Dates: 25 January – 14 April 2024 
Tickets: General admission £18.50 (concessions, child and family tickets also available), half-price tickets for 25s and under on select Tuesdays 
Website: somersethouse.org.uk/whats-on/cute
Press enquiries, please contact: press@somersethouse.org.uk, (+44) (0)2078454624

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Sanrio is the global lifestyle brand best known for Hello Kitty who was created in 1974, and home to many other beloved character brands such as My Melody, Kuromi, LittleTwinStars, Cinnamoroll, Pompompurin, gudetama, Aggretsuko, Chococat, Bad Badtz-Maru and Kerokerokeroppi. Sanrio was founded on the philosophy that a small gift can bring happiness and friendship to people of all ages. Since 1960, this philosophy has served as the inspiration to offer quality products, services and activities that promote communication and inspire unique consumer experiences across the world. Today, Sanrio’s business extends into the entertainment industry with several content series, gaming offerings and theme parks. Sanrio boasts an extensive product lineup which is available in over 130 countries. Sanrio hopes to bring smiles to everyone’s faces with their vision of “One World, Connecting Smiles.”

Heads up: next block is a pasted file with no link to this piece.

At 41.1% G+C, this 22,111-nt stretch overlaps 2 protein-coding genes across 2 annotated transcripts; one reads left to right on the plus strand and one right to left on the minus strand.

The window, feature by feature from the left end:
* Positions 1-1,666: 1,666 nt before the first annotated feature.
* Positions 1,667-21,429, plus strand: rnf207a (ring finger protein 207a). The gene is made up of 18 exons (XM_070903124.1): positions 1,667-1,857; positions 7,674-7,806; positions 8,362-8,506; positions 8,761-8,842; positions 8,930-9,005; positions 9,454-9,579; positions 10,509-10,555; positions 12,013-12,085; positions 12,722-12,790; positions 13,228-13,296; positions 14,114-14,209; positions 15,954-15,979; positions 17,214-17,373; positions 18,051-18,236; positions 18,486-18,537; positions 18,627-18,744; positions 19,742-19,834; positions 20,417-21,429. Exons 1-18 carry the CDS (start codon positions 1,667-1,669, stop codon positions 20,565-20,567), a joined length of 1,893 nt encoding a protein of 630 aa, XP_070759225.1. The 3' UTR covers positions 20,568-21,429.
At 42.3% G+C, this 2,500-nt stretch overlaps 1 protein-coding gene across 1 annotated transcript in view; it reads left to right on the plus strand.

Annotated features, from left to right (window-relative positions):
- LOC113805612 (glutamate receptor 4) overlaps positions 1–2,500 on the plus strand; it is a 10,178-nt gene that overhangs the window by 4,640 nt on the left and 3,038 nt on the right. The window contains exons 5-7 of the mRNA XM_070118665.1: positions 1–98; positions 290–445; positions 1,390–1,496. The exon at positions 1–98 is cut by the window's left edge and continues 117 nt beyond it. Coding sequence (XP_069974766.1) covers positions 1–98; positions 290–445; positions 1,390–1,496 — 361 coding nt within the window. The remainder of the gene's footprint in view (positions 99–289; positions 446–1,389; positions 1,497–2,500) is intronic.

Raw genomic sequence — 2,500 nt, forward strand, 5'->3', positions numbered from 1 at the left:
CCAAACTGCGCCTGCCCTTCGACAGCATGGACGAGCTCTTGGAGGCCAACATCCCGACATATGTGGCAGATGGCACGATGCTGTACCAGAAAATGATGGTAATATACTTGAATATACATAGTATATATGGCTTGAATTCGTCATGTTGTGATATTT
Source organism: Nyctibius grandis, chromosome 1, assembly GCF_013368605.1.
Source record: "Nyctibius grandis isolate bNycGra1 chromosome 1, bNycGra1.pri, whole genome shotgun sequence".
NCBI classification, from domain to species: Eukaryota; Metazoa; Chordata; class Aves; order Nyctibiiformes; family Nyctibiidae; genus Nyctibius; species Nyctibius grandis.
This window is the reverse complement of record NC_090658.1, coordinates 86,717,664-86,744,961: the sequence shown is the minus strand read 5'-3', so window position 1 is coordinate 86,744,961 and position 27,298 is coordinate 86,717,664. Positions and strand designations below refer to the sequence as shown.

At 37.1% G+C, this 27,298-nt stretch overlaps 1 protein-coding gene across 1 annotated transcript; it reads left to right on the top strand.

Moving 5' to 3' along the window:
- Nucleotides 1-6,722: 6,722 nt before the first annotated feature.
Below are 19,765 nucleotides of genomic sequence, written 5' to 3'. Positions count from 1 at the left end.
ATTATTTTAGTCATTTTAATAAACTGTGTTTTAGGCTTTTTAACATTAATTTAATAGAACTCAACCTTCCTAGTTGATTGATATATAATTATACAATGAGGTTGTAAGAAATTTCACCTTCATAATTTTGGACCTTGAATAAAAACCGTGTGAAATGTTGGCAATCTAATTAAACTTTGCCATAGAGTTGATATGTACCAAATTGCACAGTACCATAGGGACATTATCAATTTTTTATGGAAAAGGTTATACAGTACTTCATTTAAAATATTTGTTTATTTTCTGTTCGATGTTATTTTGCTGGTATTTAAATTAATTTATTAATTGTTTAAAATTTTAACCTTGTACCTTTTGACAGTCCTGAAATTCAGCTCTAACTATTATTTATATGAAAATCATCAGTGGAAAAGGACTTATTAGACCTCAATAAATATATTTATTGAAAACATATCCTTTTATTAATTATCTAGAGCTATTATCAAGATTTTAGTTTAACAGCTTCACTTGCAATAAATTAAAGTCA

To learn more about Sanrio, please visit www.sanrio.eu and follow on YouTube, Instagram, Facebook, and Twitter.